Law school grades do matter. Here's how to do your best on those end-of-term tests.
Six years out of Boalt Hall School of Law, Laura Franco
still feels the sting of that first semester. Like so many new law students, Franco spent her first few months floundering for the right studying strategy
. In the end, she managed only middling grades. And although she nailed the rest of law school, her lackluster first semester pulled down her class ranking-and put top clerkships and other plum legal jobs all but out of reach. "It was hard to get hit with so much and have such a short time to adjust," says Franco, now happily ensconced as a sixth-year associate at Coudert Brothers in New York. "I figured it out, but those first semester grades cost me."
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Some eternal verities: Two and two are four. Kiss actually does rule. Law school grades matter.
Like it or not, law school marks remain one of the first and most important things employers look at. And with so many law professors basing grades on one end-of-term test, that means you'd better know how to ace 'em. Here, real-life lawyers, law school grads, professors, and other exam experts share the secrets of test success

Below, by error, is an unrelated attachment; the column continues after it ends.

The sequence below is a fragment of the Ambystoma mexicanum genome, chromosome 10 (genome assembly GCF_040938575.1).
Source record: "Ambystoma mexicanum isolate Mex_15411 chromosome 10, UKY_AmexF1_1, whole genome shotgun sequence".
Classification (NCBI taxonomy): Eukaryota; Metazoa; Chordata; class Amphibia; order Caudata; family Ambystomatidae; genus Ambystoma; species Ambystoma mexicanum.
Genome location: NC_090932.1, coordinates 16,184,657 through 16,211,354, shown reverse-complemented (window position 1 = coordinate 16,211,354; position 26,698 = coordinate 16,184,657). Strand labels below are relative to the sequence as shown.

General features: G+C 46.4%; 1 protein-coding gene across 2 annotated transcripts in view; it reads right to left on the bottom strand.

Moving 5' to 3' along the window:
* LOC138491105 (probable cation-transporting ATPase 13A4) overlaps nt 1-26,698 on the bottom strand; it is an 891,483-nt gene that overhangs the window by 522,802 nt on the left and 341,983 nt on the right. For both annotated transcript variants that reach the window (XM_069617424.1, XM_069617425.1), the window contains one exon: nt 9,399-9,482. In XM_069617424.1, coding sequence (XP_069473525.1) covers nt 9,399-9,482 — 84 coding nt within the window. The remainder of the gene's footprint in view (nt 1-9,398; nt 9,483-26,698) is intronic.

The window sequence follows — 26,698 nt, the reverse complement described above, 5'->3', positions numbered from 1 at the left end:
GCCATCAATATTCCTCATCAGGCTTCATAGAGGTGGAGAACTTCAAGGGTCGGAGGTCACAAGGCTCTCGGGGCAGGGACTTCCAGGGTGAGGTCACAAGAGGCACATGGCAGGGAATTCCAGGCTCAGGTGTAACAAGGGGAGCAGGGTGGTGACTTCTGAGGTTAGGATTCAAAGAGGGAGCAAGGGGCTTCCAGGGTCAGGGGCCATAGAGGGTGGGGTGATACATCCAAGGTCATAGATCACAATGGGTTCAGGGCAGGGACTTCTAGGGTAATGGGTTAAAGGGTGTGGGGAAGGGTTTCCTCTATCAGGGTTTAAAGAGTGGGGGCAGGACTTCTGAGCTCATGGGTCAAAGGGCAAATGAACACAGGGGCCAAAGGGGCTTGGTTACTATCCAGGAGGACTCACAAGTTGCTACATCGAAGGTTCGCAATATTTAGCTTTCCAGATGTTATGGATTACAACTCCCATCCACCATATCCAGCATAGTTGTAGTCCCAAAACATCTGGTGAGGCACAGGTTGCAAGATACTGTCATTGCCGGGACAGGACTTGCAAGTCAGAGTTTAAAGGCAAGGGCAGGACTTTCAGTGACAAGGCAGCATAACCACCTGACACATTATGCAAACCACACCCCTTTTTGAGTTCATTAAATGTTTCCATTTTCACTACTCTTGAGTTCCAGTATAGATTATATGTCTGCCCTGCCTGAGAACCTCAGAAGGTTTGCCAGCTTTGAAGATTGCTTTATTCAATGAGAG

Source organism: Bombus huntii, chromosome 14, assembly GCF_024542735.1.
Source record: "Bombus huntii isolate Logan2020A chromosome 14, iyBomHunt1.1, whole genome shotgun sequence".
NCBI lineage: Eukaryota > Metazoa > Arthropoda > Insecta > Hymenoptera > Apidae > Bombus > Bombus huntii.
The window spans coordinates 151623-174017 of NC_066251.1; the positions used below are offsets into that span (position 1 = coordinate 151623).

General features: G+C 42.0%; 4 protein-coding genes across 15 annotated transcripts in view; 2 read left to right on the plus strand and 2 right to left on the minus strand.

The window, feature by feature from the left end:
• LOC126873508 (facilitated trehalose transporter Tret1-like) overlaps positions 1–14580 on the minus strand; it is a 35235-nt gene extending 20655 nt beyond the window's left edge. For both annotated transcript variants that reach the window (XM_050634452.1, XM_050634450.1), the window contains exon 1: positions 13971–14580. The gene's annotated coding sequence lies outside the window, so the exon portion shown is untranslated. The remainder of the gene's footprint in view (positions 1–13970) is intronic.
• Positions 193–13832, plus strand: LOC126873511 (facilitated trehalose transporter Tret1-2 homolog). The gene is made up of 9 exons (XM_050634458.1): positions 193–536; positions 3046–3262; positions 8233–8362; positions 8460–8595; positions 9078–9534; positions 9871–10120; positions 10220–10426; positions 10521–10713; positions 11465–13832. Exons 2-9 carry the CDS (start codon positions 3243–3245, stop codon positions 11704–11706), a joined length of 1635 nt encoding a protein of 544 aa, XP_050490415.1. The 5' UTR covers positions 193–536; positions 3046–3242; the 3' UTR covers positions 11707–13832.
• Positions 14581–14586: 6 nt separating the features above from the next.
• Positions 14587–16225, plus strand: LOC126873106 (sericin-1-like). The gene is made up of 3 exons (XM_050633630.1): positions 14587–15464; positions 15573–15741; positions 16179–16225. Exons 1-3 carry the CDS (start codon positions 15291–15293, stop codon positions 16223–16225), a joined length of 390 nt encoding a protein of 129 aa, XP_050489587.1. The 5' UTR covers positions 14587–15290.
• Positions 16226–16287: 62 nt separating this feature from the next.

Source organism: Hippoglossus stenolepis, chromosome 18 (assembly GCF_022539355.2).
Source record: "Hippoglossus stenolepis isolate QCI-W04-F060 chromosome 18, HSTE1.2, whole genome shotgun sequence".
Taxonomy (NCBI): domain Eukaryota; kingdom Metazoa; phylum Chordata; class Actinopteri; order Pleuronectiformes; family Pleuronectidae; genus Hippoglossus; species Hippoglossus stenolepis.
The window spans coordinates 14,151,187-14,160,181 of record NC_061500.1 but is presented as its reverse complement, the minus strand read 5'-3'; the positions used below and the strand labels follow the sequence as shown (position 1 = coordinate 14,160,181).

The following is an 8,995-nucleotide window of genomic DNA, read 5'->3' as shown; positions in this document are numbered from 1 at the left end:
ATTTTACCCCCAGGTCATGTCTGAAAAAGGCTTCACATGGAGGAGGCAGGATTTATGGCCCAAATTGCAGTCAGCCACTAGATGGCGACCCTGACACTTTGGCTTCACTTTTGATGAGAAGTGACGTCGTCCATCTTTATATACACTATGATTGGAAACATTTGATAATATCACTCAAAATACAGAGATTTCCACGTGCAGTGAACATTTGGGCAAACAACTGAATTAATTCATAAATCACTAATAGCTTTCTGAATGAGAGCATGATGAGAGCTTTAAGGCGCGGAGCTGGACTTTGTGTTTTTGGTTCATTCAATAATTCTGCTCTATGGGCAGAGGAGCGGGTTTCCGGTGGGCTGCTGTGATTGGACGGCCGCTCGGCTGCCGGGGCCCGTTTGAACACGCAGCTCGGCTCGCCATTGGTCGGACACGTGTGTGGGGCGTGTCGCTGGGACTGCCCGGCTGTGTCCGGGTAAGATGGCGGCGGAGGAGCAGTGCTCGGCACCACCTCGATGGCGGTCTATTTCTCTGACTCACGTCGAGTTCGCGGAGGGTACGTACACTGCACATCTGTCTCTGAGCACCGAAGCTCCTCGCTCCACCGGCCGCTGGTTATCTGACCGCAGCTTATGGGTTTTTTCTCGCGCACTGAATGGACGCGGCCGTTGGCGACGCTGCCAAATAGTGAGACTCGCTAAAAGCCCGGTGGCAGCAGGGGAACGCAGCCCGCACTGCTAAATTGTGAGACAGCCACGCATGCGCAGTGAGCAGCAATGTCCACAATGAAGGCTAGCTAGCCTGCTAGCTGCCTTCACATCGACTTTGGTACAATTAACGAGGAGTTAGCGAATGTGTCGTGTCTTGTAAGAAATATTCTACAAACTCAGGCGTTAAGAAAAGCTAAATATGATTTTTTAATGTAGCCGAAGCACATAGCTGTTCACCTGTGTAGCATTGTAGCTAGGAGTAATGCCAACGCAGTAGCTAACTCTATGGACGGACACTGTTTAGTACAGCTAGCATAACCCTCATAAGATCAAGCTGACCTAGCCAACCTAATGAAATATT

. Consider this your first cheat sheet.
1 Work Early, Work Often
The number one mistake students make is to fall behind from the start, says Robert Miller
, the author of Law School Confidential: A Complete Guide to the Law School Experience
. You got away with it as an undergrad? You will not get away with it here, says Miller. From day one, he advises, block out seven to eight hours every day-try two hours in the morning before classes and five or six hours after dinner-and study during those hours like it's a full-time job. Actually, says Miller, "study like it's more than a full-time job."
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